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  April 7, 2003

UConn Researchers To Receive
$20 Million In Federal Funds

Congressional committees have earmarked nearly $20 million for 11 UConn programs, that will support continued research on Long Island Sound, fuel cell technology, gifted education, and infectious diseases.

The federal funding, included in the Omnibus Appropriations Bill and the Defense Appropriations Bill, both approved in February, shows the confidence Connecticut's Congressional delegation has in the work of UConn researchers and signals the importance of the work done in Storrs, Avery Point and Farmington, says President Philip E. Austin.

"I'm extraordinarily pleased that our Congressional colleagues were able to secure this funding for our programs, especially in light of the nation's economic situation," Austin said. "It is a clear reflection of the quality of the research performed at this institution, and the belief in that research expressed by our congressional delegation. Sen. Dodd, as always, was a stalwart supporter of our programs, and I also extend the University's thanks to Sen. Lieberman and Reps. DeLauro, Johnson, Larson, Shays, and Simmons."

The appropriation includes $3.5 million for the School of Engineering's Global Fuel Cell Center, building on a $2.5 million grant in 2002. Researchers at the center are developing micro and miniature fuel cell systems, a promising energy technology that is portable, clean, quiet, and long lasting. UConn scientists are developing extremely small fuel cells that could be used in the military or commercial markets, including uses in motors, lights, communications systems, cell phones, and other electronic equipment.

Three programs received funding for the first time: a Health Center team received $900,000 to begin a study of bone and muscle changes in people more than 65 years old. The study also has implications for space travel, as astronauts suffer some of the same effects in zero gravity. A $500,000 award will enable the University to develop a multimedia/advanced technology center for its Program for Critical Languages, which will allow more students to study languages of strategic importance, such as Arabic. And a $210,000 grant will allow UConn to create the Long Island Sound Integrated Coastal Observing System, which will use remote sensing, instrumented buoys, and shipboard measurements to monitor the Sound.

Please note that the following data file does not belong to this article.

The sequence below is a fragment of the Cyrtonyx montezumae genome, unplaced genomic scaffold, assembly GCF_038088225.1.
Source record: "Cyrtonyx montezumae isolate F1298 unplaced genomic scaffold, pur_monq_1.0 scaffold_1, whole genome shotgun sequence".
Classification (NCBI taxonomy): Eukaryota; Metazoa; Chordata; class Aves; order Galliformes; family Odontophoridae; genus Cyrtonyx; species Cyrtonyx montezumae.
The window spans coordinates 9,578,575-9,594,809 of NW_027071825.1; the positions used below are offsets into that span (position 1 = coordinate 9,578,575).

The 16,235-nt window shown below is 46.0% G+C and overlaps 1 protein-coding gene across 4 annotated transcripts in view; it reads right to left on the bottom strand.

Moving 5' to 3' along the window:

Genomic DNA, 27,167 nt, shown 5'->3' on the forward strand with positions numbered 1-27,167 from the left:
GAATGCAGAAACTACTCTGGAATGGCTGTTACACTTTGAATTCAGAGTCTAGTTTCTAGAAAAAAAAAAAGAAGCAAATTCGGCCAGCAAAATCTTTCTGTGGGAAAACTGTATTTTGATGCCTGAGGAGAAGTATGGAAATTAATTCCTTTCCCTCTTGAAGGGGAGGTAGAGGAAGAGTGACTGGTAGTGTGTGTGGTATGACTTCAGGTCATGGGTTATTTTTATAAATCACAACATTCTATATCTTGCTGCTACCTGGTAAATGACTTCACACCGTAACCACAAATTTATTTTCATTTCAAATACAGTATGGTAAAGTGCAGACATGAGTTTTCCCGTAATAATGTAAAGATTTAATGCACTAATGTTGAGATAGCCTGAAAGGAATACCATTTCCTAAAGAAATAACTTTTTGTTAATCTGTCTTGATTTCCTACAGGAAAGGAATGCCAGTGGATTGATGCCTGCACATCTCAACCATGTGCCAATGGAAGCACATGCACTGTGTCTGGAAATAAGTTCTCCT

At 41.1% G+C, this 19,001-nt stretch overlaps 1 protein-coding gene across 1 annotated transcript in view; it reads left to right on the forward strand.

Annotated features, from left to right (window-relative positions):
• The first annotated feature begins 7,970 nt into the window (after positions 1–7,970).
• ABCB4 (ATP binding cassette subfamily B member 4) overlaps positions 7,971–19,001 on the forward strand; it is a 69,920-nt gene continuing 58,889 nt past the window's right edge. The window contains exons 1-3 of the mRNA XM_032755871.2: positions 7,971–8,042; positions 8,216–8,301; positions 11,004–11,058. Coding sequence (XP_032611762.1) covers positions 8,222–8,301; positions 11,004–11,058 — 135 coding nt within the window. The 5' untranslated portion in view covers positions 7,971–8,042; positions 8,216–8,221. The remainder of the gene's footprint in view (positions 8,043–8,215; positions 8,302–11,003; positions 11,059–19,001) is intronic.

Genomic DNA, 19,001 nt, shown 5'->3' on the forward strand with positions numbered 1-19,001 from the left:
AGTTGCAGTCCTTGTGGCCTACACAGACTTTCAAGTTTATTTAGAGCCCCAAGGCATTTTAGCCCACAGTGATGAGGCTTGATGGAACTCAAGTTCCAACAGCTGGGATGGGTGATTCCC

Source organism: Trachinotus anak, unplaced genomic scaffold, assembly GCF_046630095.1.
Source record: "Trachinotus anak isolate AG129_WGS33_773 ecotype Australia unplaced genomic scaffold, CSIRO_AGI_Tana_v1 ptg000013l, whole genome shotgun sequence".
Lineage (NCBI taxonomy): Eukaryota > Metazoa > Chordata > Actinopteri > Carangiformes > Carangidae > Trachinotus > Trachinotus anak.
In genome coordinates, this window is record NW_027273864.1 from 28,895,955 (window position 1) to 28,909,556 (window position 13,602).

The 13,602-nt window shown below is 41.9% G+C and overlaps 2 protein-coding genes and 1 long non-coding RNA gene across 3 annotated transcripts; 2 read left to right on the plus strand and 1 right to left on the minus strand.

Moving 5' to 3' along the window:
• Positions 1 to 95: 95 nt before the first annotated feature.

"Ian Hart and Gerald Maxwell did an excellent job in selecting vital programs and explaining their value," said Alvin Wilson, director of governmental relations.

Several long running programs were refunded, including $2.2 million for the National Undersea Research Program (NURP). UConn is one of only six NURP sites nationally; $490,000 for the Food Marketing Policy Center; and about $2.25 million for the Javits Gifted and Talented Students Education Program run under the auspices of the Neag School of Education.

Efforts to increase the growth rates and disease resistance of rainbow trout and shrimp received $998,000. The program has previously received more than $2.4 million in federal funds, which has allowed UConn researchers to produce several groups of transgenic fish.

Other programs that received funding to continue their work include: research on using cells from cattle to create clones that could then be used as models to combat disease ($1 million); and phase II of a study at the UConn Health Center to develop vaccines for infectious diseases carried by ticks and mosquitoes ($2.1 million); and research on the sources and long-term effects of pollution on the Connecticut River Basin, and potential solutions for eradicating the pollutants ($1.35 million).